In the circumstance of the auto bailout, wouldn't it be prudent that they incorporate an actual audit of those companies receiving consideration for the money? Or are they just going to take the executives at their word.
The actual $700 billion bailout (TARP) was supposed to receive an audit of sorts in early December. But, no matter where or how I searched, I could not find any specifics on the actual grade, review, audit, or otherwise. So, what has become of that money? Shouldn't we be privy to that information, since it is our money (plus the interest of at least 5% that we will owe some foreign country, most likely China)?
"House Speaker Nancy Pelosi touted the notion of a 'car czar' to supervise an auto industry bailout, saying Tuesday that Big Three executives haven't adapted well to changing conditions." -- December 9, 2008, Associated Press
Without and audit, how does Congress expect to know how much total taxpayer money will be needed to help General Motors Corp. and Chrysler LLC. to actually survive. After all, they are telling Congress that they need "a total of $14 billion to $15 billion to survive through early 2009". What happens after that?
"Dec. 16 (UPI) -- Stakeholders in the U.S. auto industry must show they're willing to sacrifice if assistance funds are to be allotted, a White House spokeswoman said Tuesday." -- UPI.com, Business News, December 16, 2008
Sure, they should make sacrifices, but what do they mean by "show they're willing to sacrifice"? Does that mean that they have to take business class airfare? Or does that mean that they have to drive themselves in their own brand of car instead of taking a limo? When you are talking about executives that "haven't adapted well to changing conditions", what are they going to consider change and sacrifice, versus what actually needs to be accomplished in our reality.
"(If) we're going to use taxpayer financing to assist the automakers, all stakeholders are going to have to come to the table and be willing to show that they are capable and willing to make really tough decisions about the way forward," spokeswoman Dana Perino said. "(We) need them to become viable, competitive firms in the future, and in order to do that, concessions are going to have to be made by stakeholders." -- UPA.com, Business News, December 16, 2008
When there is a Washington machine committee put together to evaluate this issue of "concessions" and "sacrifice", are they really living in reality enough to evaluate the issue? Or would it be more prudent to have some actual citizens involved in this process...people who are in various working industries and conditions around the country? After all, it is our (the taxpayers') money.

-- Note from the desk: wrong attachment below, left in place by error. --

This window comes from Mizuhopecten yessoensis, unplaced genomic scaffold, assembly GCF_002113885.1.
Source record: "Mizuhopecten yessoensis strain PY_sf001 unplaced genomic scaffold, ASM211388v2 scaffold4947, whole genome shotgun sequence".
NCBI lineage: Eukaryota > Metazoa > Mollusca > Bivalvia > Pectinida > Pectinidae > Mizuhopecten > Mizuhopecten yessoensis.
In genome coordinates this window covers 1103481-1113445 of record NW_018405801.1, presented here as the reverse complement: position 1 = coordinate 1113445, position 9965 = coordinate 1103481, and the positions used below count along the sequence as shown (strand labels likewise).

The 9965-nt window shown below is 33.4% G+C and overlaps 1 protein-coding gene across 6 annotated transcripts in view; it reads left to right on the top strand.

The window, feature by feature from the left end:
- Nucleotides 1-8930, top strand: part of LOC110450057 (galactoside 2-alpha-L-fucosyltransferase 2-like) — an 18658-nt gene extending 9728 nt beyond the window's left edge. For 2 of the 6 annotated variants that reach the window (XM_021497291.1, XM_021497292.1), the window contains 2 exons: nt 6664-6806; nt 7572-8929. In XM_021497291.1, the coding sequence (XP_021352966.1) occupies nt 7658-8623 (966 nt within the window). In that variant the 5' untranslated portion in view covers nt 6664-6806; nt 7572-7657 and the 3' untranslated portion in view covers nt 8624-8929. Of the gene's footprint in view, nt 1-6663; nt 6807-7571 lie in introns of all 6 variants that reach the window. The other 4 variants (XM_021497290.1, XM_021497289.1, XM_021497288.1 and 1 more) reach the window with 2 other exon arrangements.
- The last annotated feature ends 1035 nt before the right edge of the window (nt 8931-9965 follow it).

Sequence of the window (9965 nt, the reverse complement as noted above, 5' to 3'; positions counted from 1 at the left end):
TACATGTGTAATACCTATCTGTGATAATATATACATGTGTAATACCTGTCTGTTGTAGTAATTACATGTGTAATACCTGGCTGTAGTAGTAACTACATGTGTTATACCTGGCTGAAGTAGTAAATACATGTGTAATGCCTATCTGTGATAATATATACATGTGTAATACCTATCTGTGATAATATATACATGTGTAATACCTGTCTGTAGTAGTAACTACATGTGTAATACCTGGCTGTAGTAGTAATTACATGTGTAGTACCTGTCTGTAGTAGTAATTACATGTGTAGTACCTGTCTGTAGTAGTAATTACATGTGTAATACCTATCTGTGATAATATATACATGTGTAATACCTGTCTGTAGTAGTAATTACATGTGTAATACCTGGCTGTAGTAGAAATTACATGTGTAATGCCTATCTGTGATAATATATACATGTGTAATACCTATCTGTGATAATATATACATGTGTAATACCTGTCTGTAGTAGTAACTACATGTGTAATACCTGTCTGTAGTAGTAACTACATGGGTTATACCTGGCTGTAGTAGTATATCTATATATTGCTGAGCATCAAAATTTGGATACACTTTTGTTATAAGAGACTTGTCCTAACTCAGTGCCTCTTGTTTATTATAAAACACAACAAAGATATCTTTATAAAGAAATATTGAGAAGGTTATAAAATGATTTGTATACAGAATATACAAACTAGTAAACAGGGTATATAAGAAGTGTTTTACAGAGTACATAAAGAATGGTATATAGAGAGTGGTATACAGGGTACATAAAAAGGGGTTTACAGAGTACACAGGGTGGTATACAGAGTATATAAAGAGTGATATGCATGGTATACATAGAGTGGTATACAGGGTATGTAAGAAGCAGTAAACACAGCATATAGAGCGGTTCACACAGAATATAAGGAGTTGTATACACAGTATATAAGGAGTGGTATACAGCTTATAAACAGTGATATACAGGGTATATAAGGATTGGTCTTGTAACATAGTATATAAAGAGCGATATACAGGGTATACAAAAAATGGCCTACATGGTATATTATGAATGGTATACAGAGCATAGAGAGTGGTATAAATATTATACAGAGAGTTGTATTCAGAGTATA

"House Speaker Nancy Pelosi says Democrats are preparing a massive economic recovery bill in the range of $600 billion.
It would blend immediate steps to counter the slumping economy with longer term federal spending on infrastructure like energy efficiency projects.
The California Democrat told reporters that economist Mark Zandi has recommended to Democrats an economic stimulus in that range -- including $400 billion in infrastructure and $200 billion for tax cuts.
Pelosi saysCapitol Hill Democratsare already "hard at work" writing a stimulus measure to pass next month. It's expected to combine tools like tax cuts and help to states suffering from big budget deficits with infrastructure projects like road and bridge repairs." -- The Associated Press, December 16, 2008 (note: italics added)
If you are not worried about future ramifications of all of these "stimuli", you should be. If it were as easy as just printing more money, that would be easy and we would not have these recessionary, depressionary, devaluationary, deflationary concerns. However, in the end, the buck stops with you and I...literally. In the end, since the money is coming from you and I, wouldn't you rather see a committee of folks who are a part of the various working industries around the country, and not just those who are a part of the Washington D.C. system?